BC Travellers

Information of interest to commuters, tourists and recreational drivers in rural and urban BC.

What it Takes to Keep Bridges Upstanding and Safe

Bridge Area Managers keep 2,973 bridges (plus tunnels, retaining walls, culverts and overhead signs) upstanding and safe, in British Columbia. The job offers a great deal of autonomy but that comes with a far greater responsibility, as bridge failures are almost always a catastrophic event. The work requires bridge area managers to get wet, to work in enclosed spaces or from high ledges and to clamber, climb and crawl in all sorts of weather conditions. Documentation and deductive reasoning...

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Visiting BC in Winter? Welcome! What You Need to Know Before Driving

From world-class skiing to west coast storm watching, there are many reasons for visiting BC in winter. So it’s no surprise folks from out-of-province ask us questions like, “We’re from Alberta – do BC winter driving tire and chain regulations apply to us?” Short answer: yes! Simple as that, right? Well, yes, but we also thought it a good idea to compile some more information that would be useful to people who may not be familiar with what winter...

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How to Get a Grip on Safe Winter Traction Devices

Have you ever seen overshoes, ice cleats or the old-style rubber covers people used to wear over their dress shoes to prevent slips and falls on ice? Did you know you can apply that same idea to your vehicle’s tires? Here’s a rundown of some traction devices that can help keep you and your vehicle travel safely and smoothly along in winter. TRACTION DEVICES FOR PASSENGER VEHICLES AND COMMERCIAL VEHICLES (5,000 – 11,794 kg LGVW) Chains We recommend that...

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Watching the Weather to Help Improve Safety on BC Highways

It’s no secret, we’re big on safety for the travelling public. In fact, it’s our driving concern, and weather information is a big part of that. One way we help drivers stay safe is by closely monitoring environmental conditions on our roads with our Roadside Weather Stations (RWS).  A key part of our Intelligent Transportation Systems (ITS) – these stations collect data on weather and pavement conditions from strategic locations. This information is a powerful tool for operational decision...

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10 Breathtaking Photos to Inspire Your Next BC Road Trip

Carpenter Lake, Road 40

Ready to relive your BC road trips? One of the ministry’s biggest responsibilities is helping travellers reach their destinations safely and efficiently, whether it’s a daily commute to work or a journey exploring somewhere new. Come summer, many of you are doing the latter. And we love that. For the past few years, we’ve been celebrating your thirst for adventure by inviting you to share your road trip photos in, what we call, the BC Road Trip Photo Quest....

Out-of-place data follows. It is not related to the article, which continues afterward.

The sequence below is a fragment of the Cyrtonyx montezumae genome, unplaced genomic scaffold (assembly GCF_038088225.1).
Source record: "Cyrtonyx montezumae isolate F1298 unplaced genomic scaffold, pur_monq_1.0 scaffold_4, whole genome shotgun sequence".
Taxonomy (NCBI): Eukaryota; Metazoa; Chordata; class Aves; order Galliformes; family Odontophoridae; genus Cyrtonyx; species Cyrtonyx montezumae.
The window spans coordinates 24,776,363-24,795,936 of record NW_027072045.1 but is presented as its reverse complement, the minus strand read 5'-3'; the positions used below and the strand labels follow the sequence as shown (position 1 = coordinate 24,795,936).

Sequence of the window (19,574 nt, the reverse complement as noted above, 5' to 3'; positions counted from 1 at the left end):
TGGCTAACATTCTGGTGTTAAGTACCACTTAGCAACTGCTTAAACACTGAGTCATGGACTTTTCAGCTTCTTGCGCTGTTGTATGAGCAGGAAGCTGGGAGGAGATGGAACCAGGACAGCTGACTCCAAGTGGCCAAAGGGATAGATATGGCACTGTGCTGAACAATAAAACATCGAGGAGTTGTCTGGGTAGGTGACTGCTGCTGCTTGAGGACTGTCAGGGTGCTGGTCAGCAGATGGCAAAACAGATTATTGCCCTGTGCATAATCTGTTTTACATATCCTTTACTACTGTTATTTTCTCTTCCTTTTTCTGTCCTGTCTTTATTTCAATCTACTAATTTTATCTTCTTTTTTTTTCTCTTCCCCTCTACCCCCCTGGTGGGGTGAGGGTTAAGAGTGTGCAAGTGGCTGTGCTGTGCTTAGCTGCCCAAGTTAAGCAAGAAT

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How the Lions Gate Bridge Counterflow Works

Ever wonder how we manage the Lions Gate Bridge lane control system? Let us explain. Watch our animated explainer video on YouTube:  WHO IS INVOLVED? Miller Capilano Highway Services, our local maintenance contractor, monitors more than 40 cameras on the bridge and surrounding roads and manages the lane control operations, all from the Transportation Management Centre of British Columbia (TMCBC). Two crew members are also stationed at either side of the bridge between 6 am and 10 pm,...

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What is the TMCBC and What Makes it Cutting Edge?

 What is the Transportation Management Centre of BC (TMCBC)? Well, for starters, think of it as the nerve centre for road/weather conditions and traffic information across BC. Based in Coquitlam, the TMCBC is the hub for collecting transportation information and communicating it to the public, 24 hours a day, seven days a week, via DriveBC and Twitter. Your Eyes on the Road The TMCBC is equipped with more than 200 live-streaming video feeds, and 750 cameras strategically located...

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High Friction Surface Treatment Sticks Up for Quick Stops

High Friction Surface Treatment Sticks Up for Quick Stops

  Drivers are getting a serious grip at 14 high-collision locations throughout the Lower Mainland and Vancouver Island with the application of high friction surface treatment. High friction? Yeah, basically the roads at four interchange off-ramps and 10 intersections are getting coarser to reduce skidding, and thus, decrease braking distances. Here’s how it works: using an automated truck-mounted machine, crews lay down specialized aggregate overtop a resin binder. The type of aggregate is called calcined bauxite, which is extremely...

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